How to Measure Your Success + Template Alert!

As I waited on a recent Zoom call for “[insert name here] to hop on” and checked to see if they actually accepted the calendar invite (does this strike a chord?!), I was chatting with a colleague about our respective teams and projects. While I could point to having a great rapport with my team and success with bigger projects, I wasn’t able to show specific metrics about our day-to-day jobs handling contracts. So, I considered this a wake-up call and now I want to impart my learnings to you.

In-house attorneys don’t have sales quotas. Nor do we have big product releases or click-through rates from a marketing campaign. But we still have to show executives (and, let’s be honest, more than a few are skeptical of Legal) that we are worth keeping around. Or, even better, that we are value creators.  So how do we do that?

Keep track of your success metrics regularly so that you have some data points you share at the ready. Our jobs may depend on it.

In this article, I will show you how to manually track success metrics when working with contracts. There’s even a free tracker template you use at the end of this article!

Types of Success Metrics

There are two overarching categories of metrics: (1) competency metrics and (2) value-add metrics.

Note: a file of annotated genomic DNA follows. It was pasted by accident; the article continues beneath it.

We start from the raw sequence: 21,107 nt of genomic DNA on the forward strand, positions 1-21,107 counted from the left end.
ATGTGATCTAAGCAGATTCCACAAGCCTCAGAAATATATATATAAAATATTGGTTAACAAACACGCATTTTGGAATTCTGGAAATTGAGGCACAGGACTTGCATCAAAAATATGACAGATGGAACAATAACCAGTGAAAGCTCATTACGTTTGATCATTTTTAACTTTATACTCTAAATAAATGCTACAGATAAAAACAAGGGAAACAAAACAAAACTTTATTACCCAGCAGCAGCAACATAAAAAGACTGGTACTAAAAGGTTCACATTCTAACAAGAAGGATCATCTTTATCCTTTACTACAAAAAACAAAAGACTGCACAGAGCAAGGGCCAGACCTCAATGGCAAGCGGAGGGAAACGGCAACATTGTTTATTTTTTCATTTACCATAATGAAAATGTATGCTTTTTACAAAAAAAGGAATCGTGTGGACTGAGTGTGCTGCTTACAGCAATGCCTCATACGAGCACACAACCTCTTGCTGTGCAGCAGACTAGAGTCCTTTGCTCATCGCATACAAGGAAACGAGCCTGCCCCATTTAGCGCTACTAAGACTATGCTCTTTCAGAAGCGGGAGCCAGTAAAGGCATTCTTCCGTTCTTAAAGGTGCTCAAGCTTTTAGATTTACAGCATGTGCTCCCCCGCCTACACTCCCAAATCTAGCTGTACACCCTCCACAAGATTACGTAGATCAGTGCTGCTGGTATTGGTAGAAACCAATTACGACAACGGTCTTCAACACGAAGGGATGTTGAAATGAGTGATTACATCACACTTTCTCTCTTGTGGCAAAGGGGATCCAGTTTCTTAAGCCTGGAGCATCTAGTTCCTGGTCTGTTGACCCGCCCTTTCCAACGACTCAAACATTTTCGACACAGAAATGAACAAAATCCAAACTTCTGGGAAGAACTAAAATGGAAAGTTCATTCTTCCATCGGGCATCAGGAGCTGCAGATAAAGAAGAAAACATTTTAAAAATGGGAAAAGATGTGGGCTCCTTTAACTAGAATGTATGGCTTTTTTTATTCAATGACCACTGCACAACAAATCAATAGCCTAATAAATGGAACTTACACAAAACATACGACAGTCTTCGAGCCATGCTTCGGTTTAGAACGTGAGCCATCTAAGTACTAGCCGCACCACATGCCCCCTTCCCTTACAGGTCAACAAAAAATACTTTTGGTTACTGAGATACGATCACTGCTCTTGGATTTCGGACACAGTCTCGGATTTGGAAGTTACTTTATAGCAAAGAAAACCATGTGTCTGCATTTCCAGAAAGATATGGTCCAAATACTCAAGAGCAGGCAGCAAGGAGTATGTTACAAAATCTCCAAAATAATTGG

Competency metrics show that you can do your job. They are numbers like the amount of contracts reviewed, total time of review, time it took to turn a redline, etc.

Value-add metrics show that not only can you do your job, but you also helped make the business better. These are harder to define: they involve tracking what you negotiated out/into the contract, supporting important concepts that your business cares about, or leaving a good impression with the counterparty.

With either metric, you want to show your value. You want to show that outside counsel can’t do your job as well as you can because you are entrenched in the business and thus able to turn contracts faster (i.e. closing deals faster) and involve stakeholders more closely.

Competency Metrics

While there are many ways to show that you can do your job, here are a few key metrics to track. These metrics can become more complex according to the size and complexity of your legal department, but these are a few simple ones.